When I received my new router (a MikroTik Cloud Router Switch CRS109-8G-1S-2HnD-IN), I was surprised and disappointed to find that even though it had two external antennas for wireless receiving and transmitting, the range of the wireless signal was considerably less than that of my previous router (a MikroTik RB751U-2HnD). Despite this, every other function of the router was great, including switching and routing at gigabit speeds (compared to my last router’s Fast Ethernet speeds).
Because of this, I decided I would re-purpose my old router to be a stand-alone access point (AP) for my network. This would not only increase signal strength but allow me to move my access point away from my other equipment, reducing interference. It would also allow me to position the access point in a location closer to the center of the house to ensure more even coverage.
In order to do this, I first set up a local network on the AP router specifically to use for management in case of an issue with the rest of the network or any other issues. After doing this, I set up a network on my router specifically to use for remote management of the AP from the rest of the network (how I would be managing it most of the time). Since I only needed two host IP addresses (one for the router and one for the AP), I used a /30 network. After this, I enabled remote management and allowed connections through to the AP. Once I verified this was working, I shut down the AP so I could move it to its new location.
Once I finished setting up the AP in its new location, I booted it and was able to connect to its management interface from the admin network. Once I opened the management interface, I created a few new VLANs to allow data to be passed from multiple virtual access points to their respective networks. These VLANs were configured with IDs 50, 51, and 52. Their designated purposes were the main network, the admin network, and the guest network respectively. After creating these VLANs on both the router and AP, I set up trunking between the router and the AP. This ensured that VLAN traffic could be properly transferred and interpreted by both endpoints.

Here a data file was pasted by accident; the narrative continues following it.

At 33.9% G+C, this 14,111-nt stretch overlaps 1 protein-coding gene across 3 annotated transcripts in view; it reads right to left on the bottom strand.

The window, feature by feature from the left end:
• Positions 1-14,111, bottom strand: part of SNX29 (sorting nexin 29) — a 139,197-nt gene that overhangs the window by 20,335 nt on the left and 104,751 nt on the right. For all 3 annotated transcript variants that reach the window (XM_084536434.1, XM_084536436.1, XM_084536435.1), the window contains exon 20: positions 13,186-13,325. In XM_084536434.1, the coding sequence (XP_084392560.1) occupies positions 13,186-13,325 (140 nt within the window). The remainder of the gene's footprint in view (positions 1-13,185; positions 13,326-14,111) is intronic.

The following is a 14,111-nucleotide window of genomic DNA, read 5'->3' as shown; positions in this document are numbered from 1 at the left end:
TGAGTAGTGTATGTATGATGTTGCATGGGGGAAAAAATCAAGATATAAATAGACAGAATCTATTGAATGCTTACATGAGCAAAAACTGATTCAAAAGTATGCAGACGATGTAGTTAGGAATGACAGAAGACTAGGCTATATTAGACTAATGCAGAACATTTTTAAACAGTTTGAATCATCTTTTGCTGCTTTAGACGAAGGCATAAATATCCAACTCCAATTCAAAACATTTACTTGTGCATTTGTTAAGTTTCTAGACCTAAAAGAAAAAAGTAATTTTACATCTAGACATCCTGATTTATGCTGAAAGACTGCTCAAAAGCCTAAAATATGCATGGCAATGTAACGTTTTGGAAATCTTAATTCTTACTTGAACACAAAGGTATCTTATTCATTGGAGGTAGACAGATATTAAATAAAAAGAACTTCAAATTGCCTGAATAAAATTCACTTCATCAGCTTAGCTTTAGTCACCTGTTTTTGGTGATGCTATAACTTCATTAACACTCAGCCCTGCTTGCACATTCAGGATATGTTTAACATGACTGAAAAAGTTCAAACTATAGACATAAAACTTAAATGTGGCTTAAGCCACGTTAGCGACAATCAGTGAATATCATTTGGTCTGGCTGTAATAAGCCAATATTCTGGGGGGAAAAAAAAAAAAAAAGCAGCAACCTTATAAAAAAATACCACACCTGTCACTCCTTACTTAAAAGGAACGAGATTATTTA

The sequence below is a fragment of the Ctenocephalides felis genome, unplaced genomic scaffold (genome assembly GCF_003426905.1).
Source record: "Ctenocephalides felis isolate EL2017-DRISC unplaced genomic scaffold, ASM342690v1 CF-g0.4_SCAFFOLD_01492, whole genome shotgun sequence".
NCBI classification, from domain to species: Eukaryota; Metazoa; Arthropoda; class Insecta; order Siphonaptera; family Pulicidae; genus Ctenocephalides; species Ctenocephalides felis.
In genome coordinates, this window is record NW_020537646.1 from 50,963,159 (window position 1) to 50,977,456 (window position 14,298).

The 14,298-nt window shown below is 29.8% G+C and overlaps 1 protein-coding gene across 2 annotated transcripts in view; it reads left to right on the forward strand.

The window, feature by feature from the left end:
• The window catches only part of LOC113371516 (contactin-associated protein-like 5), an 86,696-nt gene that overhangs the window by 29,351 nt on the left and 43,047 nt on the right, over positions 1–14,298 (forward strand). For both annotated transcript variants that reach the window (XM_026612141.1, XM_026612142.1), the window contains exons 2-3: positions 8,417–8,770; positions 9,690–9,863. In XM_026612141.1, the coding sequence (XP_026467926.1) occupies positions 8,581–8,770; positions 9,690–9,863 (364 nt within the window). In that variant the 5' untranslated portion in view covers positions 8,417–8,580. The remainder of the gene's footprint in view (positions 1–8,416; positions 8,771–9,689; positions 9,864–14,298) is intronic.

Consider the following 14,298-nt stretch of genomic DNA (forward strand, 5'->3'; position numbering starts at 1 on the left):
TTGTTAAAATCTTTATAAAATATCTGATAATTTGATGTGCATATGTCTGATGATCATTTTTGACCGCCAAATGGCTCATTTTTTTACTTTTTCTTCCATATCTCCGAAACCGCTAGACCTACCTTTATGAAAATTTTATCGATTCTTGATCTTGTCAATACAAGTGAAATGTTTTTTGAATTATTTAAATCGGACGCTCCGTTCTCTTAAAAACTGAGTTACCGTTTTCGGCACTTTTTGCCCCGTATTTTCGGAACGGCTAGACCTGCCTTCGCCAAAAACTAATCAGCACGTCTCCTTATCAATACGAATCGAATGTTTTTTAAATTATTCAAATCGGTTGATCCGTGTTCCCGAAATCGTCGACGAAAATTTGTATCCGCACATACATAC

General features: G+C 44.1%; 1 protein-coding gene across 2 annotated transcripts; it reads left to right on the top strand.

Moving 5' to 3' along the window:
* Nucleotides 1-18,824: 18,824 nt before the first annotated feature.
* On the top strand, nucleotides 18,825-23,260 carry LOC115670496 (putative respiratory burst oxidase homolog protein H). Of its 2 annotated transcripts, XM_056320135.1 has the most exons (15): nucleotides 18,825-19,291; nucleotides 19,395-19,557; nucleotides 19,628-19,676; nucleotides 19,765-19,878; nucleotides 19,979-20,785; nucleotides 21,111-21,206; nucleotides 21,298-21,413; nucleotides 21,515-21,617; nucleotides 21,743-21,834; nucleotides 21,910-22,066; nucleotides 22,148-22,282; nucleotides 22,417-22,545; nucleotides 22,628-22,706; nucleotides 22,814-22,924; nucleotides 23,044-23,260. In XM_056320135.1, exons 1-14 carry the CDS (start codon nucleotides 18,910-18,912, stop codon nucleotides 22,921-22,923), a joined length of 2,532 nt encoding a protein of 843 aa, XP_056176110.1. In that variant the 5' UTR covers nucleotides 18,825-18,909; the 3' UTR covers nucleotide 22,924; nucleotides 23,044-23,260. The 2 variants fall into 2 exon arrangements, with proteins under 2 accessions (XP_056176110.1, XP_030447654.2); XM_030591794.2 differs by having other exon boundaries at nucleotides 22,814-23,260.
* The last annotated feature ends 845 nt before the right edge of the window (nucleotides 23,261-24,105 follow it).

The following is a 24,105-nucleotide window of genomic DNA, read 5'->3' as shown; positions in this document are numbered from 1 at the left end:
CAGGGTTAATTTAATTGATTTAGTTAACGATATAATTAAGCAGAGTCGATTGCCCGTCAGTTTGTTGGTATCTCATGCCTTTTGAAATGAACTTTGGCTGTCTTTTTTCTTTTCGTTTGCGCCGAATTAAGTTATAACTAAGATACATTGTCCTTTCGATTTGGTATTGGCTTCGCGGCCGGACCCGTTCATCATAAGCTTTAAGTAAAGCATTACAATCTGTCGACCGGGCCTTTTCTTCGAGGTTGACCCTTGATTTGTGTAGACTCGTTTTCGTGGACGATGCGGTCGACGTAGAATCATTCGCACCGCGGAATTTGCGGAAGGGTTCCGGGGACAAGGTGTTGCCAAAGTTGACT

At this point, I had to configure virtual access points that would run on the AP (guest, admin, main). To do this, I disabled connection to the main wireless interface and instead created multiple virtual access points on this interface. I also configured appropriate security profiles using the same information the other router’s wireless configuration had to ensure users could connect without having to change their connection information.
On the AP, I bridged each VLAN to its corresponding virtual access point to ensure data sent and received from the virtual access point was transferred to the proper VLAN back at the router. At this point, the AP and the router could pass VLAN information over the trunk cable from the appropriate virtual access point, but devices would not be able to connect because no networking had been configured at the router.
Getting networking up and running was a fairly straightforward process, since I had most of the networking configured previously from when I used the router’s built-in wireless interface. All I had to do was move the DHCP servers configured on the router and their corresponding networks to the proper VLAN with the exception of the admin network. In that case, I simply joined the VLAN to the bridge I previously used to join the built in wireless interface and the wired interfaces.
Once I was finished with that, I tested each wireless network to make sure IPs were being assigned properly and there was internet connectivity. After that, I made a backup of the configuration of both the router and the AP and enabled email alerts on the AP. To get an idea of what my network looks like, see below: